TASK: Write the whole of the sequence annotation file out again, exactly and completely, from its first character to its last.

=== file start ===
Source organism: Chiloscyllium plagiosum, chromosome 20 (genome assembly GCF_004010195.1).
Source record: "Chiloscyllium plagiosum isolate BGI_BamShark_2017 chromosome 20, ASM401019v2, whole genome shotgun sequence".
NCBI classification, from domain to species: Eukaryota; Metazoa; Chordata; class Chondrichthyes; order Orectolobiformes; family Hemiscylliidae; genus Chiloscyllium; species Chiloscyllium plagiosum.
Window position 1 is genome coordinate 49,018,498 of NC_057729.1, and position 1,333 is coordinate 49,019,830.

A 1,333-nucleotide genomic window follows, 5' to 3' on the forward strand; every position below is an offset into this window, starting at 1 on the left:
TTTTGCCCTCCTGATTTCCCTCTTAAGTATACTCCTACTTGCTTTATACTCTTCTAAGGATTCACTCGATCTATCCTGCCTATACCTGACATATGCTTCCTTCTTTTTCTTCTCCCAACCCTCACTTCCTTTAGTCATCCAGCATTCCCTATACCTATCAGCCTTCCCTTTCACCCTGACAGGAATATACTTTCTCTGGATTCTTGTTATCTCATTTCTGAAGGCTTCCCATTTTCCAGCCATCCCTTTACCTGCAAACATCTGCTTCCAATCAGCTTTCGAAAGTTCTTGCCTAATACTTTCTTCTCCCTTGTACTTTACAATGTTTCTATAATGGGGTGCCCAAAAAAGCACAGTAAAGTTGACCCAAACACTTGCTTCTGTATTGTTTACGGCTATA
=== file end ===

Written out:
Source organism: Chiloscyllium plagiosum, chromosome 20 (genome assembly GCF_004010195.1).
Source record: "Chiloscyllium plagiosum isolate BGI_BamShark_2017 chromosome 20, ASM401019v2, whole genome shotgun sequence".
NCBI classification, from domain to species: Eukaryota; Metazoa; Chordata; class Chondrichthyes; order Orectolobiformes; family Hemiscylliidae; genus Chiloscyllium; species Chiloscyllium plagiosum.
Window position 1 is genome coordinate 49,018,498 of NC_057729.1, and position 1,333 is coordinate 49,019,830.

A 1,333-nucleotide genomic window follows, 5' to 3' on the forward strand; every position below is an offset into this window, starting at 1 on the left:
TTTTGCCCTCCTGATTTCCCTCTTAAGTATACTCCTACTTGCTTTATACTCTTCTAAGGATTCACTCGATCTATCCTGCCTATACCTGACATATGCTTCCTTCTTTTTCTTCTCCCAACCCTCACTTCCTTTAGTCATCCAGCATTCCCTATACCTATCAGCCTTCCCTTTCACCCTGACAGGAATATACTTTCTCTGGATTCTTGTTATCTCATTTCTGAAGGCTTCCCATTTTCCAGCCATCCCTTTACCTGCAAACATCTGCTTCCAATCAGCTTTCGAAAGTTCTTGCCTAATACTTTCTTCTCCCTTGTACTTTACAATGTTTCTATAATGGGGTGCCCAAAAAAGCACAGTAAAGTTGACCCAAACACTTGCTTCTGTATTGTTTACGGCTATA